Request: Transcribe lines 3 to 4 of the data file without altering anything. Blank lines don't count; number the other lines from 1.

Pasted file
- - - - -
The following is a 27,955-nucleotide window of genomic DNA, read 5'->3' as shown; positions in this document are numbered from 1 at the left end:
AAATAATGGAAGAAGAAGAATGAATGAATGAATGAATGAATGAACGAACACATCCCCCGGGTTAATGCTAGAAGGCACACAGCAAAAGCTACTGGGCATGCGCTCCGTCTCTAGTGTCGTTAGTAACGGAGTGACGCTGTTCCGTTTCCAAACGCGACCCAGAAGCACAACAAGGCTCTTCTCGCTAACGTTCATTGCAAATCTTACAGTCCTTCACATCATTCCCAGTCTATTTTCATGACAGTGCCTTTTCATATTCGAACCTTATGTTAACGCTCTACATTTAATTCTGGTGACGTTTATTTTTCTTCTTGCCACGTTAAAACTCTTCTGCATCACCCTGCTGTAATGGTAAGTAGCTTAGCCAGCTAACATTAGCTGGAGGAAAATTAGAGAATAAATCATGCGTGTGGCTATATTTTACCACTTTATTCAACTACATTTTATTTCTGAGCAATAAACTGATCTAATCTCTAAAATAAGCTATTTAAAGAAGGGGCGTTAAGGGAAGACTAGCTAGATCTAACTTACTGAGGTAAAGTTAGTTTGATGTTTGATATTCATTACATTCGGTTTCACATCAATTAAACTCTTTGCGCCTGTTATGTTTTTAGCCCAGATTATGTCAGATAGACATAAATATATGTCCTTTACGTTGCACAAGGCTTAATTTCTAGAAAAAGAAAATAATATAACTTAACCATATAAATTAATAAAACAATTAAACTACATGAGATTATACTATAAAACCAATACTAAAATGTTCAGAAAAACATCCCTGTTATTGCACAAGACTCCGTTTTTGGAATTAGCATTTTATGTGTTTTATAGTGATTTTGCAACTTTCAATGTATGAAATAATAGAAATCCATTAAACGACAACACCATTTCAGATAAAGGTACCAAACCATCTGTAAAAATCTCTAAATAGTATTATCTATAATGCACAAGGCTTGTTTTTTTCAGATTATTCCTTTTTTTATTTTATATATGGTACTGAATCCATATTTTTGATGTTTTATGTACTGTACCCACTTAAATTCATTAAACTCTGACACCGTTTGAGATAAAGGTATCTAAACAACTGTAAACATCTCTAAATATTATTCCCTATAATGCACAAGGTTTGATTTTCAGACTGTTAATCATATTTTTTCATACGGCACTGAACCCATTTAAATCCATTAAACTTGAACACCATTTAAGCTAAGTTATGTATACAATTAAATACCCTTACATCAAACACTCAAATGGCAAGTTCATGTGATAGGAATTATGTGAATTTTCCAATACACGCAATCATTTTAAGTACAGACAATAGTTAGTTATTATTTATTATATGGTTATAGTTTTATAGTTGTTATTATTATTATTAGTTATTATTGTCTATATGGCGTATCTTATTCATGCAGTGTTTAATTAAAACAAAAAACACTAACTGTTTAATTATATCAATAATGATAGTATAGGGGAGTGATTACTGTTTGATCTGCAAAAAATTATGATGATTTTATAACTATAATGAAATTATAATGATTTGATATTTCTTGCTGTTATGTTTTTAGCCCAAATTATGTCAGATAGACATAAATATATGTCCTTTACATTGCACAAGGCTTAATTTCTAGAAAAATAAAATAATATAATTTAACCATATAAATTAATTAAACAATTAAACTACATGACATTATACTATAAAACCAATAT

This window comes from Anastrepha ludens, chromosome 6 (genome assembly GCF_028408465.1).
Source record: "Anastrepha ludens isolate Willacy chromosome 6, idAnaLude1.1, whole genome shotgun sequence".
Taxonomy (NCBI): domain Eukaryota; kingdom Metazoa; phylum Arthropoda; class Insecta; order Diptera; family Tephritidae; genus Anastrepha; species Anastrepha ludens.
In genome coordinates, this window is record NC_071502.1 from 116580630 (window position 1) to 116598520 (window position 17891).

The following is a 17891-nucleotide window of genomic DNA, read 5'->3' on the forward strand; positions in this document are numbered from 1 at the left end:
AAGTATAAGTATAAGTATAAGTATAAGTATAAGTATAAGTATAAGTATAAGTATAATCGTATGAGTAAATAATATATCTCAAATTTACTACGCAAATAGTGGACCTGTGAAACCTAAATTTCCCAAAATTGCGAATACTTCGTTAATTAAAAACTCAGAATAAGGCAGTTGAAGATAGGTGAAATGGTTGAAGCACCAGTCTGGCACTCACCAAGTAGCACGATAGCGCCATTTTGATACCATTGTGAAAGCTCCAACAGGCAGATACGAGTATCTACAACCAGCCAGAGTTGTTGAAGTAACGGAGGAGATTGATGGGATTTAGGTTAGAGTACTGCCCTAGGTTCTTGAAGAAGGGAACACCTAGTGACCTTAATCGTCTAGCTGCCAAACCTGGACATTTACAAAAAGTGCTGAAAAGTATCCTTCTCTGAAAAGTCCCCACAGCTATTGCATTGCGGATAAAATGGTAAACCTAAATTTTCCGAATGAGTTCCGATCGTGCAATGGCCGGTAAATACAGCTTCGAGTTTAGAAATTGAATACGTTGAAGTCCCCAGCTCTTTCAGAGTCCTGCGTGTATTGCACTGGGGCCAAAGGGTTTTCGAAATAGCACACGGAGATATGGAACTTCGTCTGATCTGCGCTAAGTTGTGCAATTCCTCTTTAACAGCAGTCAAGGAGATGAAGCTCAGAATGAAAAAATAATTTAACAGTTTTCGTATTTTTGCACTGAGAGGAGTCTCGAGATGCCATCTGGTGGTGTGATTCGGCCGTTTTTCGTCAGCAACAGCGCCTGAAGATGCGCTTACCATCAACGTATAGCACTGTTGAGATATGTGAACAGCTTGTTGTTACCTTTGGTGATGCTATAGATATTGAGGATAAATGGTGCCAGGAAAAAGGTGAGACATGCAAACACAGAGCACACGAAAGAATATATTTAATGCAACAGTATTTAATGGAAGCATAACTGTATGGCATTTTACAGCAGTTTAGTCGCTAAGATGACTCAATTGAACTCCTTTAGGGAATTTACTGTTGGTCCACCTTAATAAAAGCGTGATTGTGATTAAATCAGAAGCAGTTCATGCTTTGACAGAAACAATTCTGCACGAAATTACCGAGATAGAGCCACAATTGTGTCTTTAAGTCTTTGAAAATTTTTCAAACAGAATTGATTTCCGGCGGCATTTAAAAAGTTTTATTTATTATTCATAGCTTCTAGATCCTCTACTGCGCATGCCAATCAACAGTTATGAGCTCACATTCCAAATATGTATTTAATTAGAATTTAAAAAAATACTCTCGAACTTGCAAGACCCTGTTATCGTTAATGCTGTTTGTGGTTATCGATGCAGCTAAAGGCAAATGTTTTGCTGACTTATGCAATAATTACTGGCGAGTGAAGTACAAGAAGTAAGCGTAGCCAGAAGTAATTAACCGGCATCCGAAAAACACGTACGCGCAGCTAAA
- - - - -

This window comes from Anastrepha ludens, chromosome 6 (genome assembly GCF_028408465.1).
Source record: "Anastrepha ludens isolate Willacy chromosome 6, idAnaLude1.1, whole genome shotgun sequence".